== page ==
I really don’t think you know what you are talking about in your comments. That’s OK, as the world of medicine is incredibly complex. That’s a big part of why I write this blog: to tell people what it’s like to be a doc. What ludicrous rules we have to live by. Before you point fingers at doctors, understand where we are coming from by listening to us. I do care a lot about my patients and am trying to give them care as efficiently and cost-effectively as possible. But I did 12 more years of education after High School and have a huge responsibility to carry every day. You act like what we do is not worth anything. I don’t do that to teachers, and I would not presume to know all that goes into teaching. Be fair.

  61. The salary that teachers make is only for the hours they are required to be at school. For me that would be 7:30 am to 4:30 pm. The hours of work that we do outside of those hours is for free. I only make 27,000 a year. When I worked as a teacher in a daycare, I only made 19,000 a year and my hours were 7:00 am-6:00 pm. All of that time was with children. We did not get breaks to plan.
    When I did not have insurance, it made me so angry to see doctors, nurses, receptionists, ect having insurance and making an income they could live on when I did not. I wanted to be able to pay! I did not want to take charity. But, I couldn’t pay. The receptionists would treat me like garbage because I did not have insurance. I had a master’s degree and was educated but could not find a job that provided insurance. It wasn’t like I was a bum who just didn’t feel like working.

    Thank you so much for listening. I just want to provide you with the point of view of an uninsured person!

  62. The salary that teachers make is only for the hours they are required to be at school. For me that would be 7:30 am to 4:30 pm. The hours of work that we do outside of those hours is for free. I only make 27,000 a year. When I worked as a teacher in a daycare, I only made 19,000 a year and my hours were 7:00 am-6:00 pm. All of that time was with children. We did not get breaks to plan.
    When I did not have insurance, it made me so angry to see doctors, nurses, receptionists, ect having insurance and making an income they could live on when I did not. I wanted to be able to pay! I did not want to take charity. But, I couldn’t pay. The receptionists would treat me like garbage because I did not have insurance. I had a master’s degree and was educated but could not find a job that provided insurance. It wasn’t like I was a bum who just didn’t feel like working.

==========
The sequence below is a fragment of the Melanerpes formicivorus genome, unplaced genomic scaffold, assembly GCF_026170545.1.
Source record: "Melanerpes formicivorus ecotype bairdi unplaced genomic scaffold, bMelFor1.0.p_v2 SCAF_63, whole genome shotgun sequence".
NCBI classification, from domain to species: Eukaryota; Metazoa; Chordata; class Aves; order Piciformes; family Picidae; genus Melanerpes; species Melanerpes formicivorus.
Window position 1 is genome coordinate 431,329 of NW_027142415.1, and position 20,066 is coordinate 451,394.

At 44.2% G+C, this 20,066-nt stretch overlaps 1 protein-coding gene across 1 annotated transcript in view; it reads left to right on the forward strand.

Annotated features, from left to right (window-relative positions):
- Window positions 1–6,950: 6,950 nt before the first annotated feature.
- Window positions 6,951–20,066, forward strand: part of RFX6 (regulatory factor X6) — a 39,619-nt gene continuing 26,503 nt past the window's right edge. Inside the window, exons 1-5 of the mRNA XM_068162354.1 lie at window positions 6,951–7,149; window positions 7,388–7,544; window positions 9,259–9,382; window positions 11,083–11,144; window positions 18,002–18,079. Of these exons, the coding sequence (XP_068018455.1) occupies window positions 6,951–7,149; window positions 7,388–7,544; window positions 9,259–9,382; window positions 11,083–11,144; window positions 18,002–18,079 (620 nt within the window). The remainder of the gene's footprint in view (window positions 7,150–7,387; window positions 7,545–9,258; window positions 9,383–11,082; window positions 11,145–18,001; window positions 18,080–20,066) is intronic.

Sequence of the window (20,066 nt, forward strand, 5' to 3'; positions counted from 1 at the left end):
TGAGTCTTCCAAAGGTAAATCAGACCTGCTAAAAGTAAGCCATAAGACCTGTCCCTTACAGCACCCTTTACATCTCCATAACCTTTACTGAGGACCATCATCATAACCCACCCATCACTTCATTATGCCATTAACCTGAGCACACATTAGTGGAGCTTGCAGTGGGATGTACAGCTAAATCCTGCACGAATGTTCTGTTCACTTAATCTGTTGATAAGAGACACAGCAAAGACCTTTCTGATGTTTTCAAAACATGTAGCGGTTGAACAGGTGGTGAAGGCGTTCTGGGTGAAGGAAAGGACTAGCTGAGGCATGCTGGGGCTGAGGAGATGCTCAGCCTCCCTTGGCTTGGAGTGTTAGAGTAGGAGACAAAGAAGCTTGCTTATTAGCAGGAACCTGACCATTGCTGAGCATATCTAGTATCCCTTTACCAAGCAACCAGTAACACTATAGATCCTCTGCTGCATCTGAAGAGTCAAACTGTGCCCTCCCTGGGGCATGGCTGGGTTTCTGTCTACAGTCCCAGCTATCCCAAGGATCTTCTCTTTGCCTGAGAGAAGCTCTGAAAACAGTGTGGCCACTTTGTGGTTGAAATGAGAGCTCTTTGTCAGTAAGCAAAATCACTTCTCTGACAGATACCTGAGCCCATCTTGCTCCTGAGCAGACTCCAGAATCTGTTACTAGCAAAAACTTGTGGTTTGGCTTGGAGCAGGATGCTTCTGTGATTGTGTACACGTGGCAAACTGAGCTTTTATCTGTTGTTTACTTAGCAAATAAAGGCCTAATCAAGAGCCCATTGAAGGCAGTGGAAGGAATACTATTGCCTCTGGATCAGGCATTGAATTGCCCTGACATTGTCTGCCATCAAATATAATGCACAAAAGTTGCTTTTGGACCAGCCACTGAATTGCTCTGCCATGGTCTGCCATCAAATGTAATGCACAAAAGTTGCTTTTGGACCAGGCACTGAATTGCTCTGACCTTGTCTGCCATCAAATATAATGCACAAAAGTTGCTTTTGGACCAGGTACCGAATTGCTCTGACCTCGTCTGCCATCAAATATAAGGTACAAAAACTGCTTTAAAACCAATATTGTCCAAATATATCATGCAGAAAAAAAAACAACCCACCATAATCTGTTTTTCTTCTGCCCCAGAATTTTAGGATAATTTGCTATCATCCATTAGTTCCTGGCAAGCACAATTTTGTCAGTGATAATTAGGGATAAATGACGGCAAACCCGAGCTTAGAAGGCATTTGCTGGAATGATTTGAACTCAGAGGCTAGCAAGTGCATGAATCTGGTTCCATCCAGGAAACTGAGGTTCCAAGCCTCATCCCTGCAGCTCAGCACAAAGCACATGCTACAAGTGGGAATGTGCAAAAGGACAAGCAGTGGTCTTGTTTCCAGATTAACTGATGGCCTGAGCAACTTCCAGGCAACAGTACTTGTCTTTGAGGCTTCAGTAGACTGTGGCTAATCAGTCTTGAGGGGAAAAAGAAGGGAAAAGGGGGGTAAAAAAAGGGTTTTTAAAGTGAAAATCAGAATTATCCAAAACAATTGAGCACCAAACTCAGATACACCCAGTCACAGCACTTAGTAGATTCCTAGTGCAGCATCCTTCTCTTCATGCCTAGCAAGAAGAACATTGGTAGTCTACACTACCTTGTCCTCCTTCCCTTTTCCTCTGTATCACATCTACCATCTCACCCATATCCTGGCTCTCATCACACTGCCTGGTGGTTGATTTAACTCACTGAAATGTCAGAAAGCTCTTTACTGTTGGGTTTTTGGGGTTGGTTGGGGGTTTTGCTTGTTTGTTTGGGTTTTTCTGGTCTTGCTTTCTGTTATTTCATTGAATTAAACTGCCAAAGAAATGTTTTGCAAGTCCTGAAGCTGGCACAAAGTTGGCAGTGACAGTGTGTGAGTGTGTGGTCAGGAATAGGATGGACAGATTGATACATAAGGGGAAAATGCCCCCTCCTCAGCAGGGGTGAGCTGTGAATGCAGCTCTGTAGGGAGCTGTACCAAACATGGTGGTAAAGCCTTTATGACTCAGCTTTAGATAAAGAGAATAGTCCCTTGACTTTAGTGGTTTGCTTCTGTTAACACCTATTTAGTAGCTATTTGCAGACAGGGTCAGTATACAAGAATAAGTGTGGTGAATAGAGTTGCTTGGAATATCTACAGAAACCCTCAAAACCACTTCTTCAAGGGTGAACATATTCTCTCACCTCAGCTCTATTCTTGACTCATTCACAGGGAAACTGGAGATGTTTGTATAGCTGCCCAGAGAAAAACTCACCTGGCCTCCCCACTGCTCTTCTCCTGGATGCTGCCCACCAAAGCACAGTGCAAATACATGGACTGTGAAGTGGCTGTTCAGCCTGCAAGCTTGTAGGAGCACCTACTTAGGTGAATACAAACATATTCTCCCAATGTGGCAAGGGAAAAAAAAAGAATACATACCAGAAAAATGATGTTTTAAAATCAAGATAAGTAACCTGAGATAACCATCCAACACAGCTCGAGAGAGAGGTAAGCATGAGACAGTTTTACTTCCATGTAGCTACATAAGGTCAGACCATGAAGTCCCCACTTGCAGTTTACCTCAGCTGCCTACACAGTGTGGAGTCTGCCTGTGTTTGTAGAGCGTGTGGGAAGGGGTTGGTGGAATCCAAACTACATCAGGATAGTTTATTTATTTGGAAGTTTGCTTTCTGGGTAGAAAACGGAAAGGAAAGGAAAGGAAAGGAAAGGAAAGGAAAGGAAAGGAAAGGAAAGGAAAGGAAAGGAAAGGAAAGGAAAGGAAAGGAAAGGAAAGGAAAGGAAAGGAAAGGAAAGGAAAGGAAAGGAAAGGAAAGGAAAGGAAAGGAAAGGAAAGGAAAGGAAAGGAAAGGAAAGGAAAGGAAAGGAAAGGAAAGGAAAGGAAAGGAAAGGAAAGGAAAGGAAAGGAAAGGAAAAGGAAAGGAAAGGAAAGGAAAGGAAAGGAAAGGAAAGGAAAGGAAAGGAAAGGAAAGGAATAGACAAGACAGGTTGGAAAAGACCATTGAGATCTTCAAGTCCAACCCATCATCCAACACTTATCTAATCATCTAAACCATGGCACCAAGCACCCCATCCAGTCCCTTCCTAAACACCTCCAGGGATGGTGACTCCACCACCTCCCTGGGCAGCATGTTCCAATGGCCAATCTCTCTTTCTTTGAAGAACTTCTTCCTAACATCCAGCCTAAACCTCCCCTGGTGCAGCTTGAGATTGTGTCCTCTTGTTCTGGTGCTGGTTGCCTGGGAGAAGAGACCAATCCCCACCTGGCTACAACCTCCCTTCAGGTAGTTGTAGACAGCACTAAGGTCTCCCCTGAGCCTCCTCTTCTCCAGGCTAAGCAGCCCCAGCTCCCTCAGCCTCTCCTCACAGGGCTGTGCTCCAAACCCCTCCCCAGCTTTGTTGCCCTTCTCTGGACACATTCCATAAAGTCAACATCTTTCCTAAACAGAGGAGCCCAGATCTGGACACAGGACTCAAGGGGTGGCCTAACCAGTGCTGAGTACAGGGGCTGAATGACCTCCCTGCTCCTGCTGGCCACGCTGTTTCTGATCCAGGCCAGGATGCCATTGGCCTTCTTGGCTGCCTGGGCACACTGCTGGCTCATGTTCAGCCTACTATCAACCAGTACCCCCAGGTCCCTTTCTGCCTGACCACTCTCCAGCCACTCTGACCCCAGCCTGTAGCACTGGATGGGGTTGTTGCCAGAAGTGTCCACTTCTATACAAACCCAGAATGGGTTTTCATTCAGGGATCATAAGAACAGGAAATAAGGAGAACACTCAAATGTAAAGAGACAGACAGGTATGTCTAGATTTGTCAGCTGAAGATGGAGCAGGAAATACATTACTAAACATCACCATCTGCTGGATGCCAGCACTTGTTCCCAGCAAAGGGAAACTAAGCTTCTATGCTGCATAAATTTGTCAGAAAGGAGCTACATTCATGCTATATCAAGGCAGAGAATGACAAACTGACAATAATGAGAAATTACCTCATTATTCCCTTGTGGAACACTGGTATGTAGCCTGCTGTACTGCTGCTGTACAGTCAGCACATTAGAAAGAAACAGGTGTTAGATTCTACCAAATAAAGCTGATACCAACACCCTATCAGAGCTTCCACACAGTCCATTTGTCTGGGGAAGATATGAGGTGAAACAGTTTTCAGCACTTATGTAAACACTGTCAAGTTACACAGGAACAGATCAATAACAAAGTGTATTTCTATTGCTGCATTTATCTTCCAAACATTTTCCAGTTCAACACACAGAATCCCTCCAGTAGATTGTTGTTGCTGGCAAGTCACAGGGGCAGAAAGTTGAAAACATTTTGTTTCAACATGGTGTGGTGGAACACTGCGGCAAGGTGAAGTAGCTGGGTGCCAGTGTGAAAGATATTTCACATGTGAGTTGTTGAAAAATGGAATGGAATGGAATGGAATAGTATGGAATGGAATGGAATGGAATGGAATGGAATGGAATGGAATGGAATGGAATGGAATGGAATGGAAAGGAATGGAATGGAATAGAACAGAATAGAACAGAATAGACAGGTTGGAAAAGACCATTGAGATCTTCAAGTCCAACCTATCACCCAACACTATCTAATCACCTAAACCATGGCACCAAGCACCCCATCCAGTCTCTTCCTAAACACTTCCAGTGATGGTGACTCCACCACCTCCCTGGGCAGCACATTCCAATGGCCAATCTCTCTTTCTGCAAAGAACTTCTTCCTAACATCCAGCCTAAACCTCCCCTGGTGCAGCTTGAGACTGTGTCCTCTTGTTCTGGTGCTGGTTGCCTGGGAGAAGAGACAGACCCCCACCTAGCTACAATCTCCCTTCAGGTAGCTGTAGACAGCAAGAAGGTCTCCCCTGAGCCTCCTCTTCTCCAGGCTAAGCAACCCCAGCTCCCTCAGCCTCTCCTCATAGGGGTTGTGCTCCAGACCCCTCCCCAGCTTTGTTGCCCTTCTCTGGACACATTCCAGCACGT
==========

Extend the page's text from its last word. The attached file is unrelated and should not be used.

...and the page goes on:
Thank you so much for listening. I just want to provide you with the point of view of an uninsured person!

  63. Wow, I must say that this particular post opened a large can of worms, Dr. Rob!Tessa, I appreciate your comments and your frustration. We, in the medical field, feel that frustration every time we call an insurance company for a medication or procedure that they deny. We feel it when we are dealing with anything that comes before a patient’s care & wellbeing. We treat people every day who do not have insurance and we watch the physicians have to make the difficult decision to order a test that may put a person in extreme debt, but what else can we do? We must do our best to treat patients and to be respectful. If you are going to an office that “treats you like garbage” then maybe you are in the wrong place. But then, again, we all have to examine our own attitudes. How are you treating those caring for you? I hope that your frustration with insurance does not cause you to alienate those who desire to care for you.

  64. Wow, I must say that this particular post opened a large can of worms, Dr. Rob!Tessa, I appreciate your comments and your frustration. We, in the medical field, feel that frustration every time we call an insurance company for a medication or procedure that they deny. We feel it when we are dealing with anything that comes before a patient’s care & wellbeing. We treat people every day who do not have insurance and we watch the physicians have to make the difficult decision to order a test that may put a person in extreme debt, but what else can we do? We must do our best to treat patients and to be respectful. If you are going to an office that “treats you like garbage” then maybe you are in the wrong place. But then, again, we all have to examine our own attitudes. How are you treating those caring for you? I hope that your frustration with insurance does not cause you to alienate those who desire to care for you.